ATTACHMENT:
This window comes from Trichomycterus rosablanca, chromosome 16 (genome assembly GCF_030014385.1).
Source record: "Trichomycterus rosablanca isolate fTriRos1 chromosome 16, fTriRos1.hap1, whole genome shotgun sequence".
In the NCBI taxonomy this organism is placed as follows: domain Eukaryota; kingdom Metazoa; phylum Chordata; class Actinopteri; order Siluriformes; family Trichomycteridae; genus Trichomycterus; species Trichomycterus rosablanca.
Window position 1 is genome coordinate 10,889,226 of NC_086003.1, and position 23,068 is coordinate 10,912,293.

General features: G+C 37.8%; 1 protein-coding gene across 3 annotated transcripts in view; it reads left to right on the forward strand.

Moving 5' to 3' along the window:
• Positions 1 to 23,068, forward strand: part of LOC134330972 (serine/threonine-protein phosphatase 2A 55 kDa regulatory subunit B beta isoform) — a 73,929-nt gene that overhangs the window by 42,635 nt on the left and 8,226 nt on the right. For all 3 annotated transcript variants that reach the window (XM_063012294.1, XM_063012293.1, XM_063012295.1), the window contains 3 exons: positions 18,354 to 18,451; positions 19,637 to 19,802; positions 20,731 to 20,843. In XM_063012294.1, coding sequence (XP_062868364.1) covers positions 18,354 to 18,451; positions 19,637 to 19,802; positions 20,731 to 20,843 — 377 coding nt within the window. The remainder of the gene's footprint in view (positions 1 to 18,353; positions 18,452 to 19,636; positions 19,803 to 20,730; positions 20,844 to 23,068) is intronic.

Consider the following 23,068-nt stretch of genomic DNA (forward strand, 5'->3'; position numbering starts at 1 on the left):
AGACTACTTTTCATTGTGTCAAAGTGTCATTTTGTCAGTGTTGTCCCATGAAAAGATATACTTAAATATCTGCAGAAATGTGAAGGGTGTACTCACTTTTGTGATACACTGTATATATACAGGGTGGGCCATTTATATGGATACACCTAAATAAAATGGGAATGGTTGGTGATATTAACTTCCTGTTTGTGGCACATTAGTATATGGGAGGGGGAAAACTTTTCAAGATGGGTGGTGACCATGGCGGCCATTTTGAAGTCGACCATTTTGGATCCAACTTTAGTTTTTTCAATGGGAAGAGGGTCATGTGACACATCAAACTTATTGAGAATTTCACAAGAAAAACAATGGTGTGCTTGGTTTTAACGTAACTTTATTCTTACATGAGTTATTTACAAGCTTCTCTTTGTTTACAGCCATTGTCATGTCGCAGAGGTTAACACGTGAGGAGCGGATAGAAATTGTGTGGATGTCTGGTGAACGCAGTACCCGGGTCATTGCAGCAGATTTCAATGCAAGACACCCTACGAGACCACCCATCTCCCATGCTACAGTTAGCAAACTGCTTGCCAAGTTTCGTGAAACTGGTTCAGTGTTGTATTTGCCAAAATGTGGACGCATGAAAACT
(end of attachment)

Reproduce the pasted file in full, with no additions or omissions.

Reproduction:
This window comes from Trichomycterus rosablanca, chromosome 16 (genome assembly GCF_030014385.1).
Source record: "Trichomycterus rosablanca isolate fTriRos1 chromosome 16, fTriRos1.hap1, whole genome shotgun sequence".
In the NCBI taxonomy this organism is placed as follows: domain Eukaryota; kingdom Metazoa; phylum Chordata; class Actinopteri; order Siluriformes; family Trichomycteridae; genus Trichomycterus; species Trichomycterus rosablanca.
Window position 1 is genome coordinate 10,889,226 of NC_086003.1, and position 23,068 is coordinate 10,912,293.

General features: G+C 37.8%; 1 protein-coding gene across 3 annotated transcripts in view; it reads left to right on the forward strand.

Moving 5' to 3' along the window:
• Positions 1 to 23,068, forward strand: part of LOC134330972 (serine/threonine-protein phosphatase 2A 55 kDa regulatory subunit B beta isoform) — a 73,929-nt gene that overhangs the window by 42,635 nt on the left and 8,226 nt on the right. For all 3 annotated transcript variants that reach the window (XM_063012294.1, XM_063012293.1, XM_063012295.1), the window contains 3 exons: positions 18,354 to 18,451; positions 19,637 to 19,802; positions 20,731 to 20,843. In XM_063012294.1, coding sequence (XP_062868364.1) covers positions 18,354 to 18,451; positions 19,637 to 19,802; positions 20,731 to 20,843 — 377 coding nt within the window. The remainder of the gene's footprint in view (positions 1 to 18,353; positions 18,452 to 19,636; positions 19,803 to 20,730; positions 20,844 to 23,068) is intronic.

Consider the following 23,068-nt stretch of genomic DNA (forward strand, 5'->3'; position numbering starts at 1 on the left):
AGACTACTTTTCATTGTGTCAAAGTGTCATTTTGTCAGTGTTGTCCCATGAAAAGATATACTTAAATATCTGCAGAAATGTGAAGGGTGTACTCACTTTTGTGATACACTGTATATATACAGGGTGGGCCATTTATATGGATACACCTAAATAAAATGGGAATGGTTGGTGATATTAACTTCCTGTTTGTGGCACATTAGTATATGGGAGGGGGAAAACTTTTCAAGATGGGTGGTGACCATGGCGGCCATTTTGAAGTCGACCATTTTGGATCCAACTTTAGTTTTTTCAATGGGAAGAGGGTCATGTGACACATCAAACTTATTGAGAATTTCACAAGAAAAACAATGGTGTGCTTGGTTTTAACGTAACTTTATTCTTACATGAGTTATTTACAAGCTTCTCTTTGTTTACAGCCATTGTCATGTCGCAGAGGTTAACACGTGAGGAGCGGATAGAAATTGTGTGGATGTCTGGTGAACGCAGTACCCGGGTCATTGCAGCAGATTTCAATGCAAGACACCCTACGAGACCACCCATCTCCCATGCTACAGTTAGCAAACTGCTTGCCAAGTTTCGTGAAACTGGTTCAGTGTTGTATTTGCCAAAATGTGGACGCATGAAAACT